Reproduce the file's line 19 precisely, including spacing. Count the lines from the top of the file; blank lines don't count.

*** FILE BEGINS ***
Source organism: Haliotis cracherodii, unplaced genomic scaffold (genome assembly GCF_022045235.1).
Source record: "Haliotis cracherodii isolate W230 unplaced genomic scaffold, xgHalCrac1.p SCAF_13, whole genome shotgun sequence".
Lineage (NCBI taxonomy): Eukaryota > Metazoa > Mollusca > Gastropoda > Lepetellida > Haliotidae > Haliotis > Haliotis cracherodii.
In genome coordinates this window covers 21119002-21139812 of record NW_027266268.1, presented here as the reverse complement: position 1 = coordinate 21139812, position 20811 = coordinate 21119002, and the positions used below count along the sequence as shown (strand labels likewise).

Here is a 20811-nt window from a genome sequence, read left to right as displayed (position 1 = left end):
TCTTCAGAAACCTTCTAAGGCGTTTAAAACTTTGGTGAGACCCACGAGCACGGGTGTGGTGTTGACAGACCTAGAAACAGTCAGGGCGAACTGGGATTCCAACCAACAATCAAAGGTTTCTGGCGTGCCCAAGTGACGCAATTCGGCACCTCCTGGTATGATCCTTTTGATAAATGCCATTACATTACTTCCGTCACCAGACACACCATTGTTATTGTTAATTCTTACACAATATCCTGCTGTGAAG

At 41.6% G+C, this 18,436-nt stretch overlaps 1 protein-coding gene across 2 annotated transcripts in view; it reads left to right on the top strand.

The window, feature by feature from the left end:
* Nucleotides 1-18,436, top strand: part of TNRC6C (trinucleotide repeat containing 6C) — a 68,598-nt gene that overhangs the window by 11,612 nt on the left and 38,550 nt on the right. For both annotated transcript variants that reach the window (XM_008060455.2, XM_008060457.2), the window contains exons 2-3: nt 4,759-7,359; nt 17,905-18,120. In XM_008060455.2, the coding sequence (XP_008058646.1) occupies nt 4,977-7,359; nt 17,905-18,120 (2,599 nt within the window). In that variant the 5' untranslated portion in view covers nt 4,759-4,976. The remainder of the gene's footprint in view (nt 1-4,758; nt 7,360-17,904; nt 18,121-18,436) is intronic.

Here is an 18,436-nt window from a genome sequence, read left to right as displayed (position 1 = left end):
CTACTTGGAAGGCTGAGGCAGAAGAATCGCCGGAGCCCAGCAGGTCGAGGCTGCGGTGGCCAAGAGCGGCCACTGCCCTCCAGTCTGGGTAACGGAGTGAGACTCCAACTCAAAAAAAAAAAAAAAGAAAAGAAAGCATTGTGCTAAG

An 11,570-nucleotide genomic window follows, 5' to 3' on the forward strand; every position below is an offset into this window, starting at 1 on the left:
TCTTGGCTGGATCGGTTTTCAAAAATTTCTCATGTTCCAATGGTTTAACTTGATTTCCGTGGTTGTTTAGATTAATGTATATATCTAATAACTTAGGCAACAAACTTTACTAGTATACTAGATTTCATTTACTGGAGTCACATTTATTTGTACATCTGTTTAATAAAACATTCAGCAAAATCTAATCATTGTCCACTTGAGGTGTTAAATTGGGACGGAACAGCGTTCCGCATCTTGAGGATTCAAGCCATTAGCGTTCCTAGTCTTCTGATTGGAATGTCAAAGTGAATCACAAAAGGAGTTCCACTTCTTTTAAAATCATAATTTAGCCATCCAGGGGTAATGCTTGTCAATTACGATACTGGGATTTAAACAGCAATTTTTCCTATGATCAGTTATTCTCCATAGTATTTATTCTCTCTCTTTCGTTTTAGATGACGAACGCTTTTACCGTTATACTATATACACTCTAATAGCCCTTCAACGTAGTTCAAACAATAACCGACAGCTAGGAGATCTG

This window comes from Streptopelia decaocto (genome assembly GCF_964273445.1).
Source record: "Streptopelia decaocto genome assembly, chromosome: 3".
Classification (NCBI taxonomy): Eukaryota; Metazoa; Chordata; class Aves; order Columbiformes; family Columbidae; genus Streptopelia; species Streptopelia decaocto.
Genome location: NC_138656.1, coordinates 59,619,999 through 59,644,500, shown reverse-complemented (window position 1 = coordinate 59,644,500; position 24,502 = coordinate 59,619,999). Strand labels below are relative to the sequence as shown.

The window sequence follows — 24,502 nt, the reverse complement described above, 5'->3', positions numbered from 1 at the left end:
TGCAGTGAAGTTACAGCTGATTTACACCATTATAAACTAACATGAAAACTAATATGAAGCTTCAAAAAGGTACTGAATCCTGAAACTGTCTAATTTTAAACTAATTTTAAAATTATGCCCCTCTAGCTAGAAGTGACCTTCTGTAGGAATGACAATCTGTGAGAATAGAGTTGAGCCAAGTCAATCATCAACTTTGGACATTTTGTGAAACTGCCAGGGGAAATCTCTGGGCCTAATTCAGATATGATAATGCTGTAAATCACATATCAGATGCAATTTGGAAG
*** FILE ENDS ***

TGCAGTGAAGTTACAGCTGATTTACACCATTATAAACTAACATGAAAACTAATATGAAGCTTCAAAAAGGTACTGAATCCTGAAACTGTCTAATTTTAAACTAATTTTAAAATTATGCCCCTCTAGCTAGAAGTGACCTTCTGTAGGAATGACAATCTGTGAGAATAGAGTTGAGCCAAGTCAATCATCAACTTTGGACATTTTGTGAAACTGCCAGGGGAAATCTCTGGGCCTAATTCAGATATGATAATGCTGTAAATCACATATCAGATGCAATTTGGAAG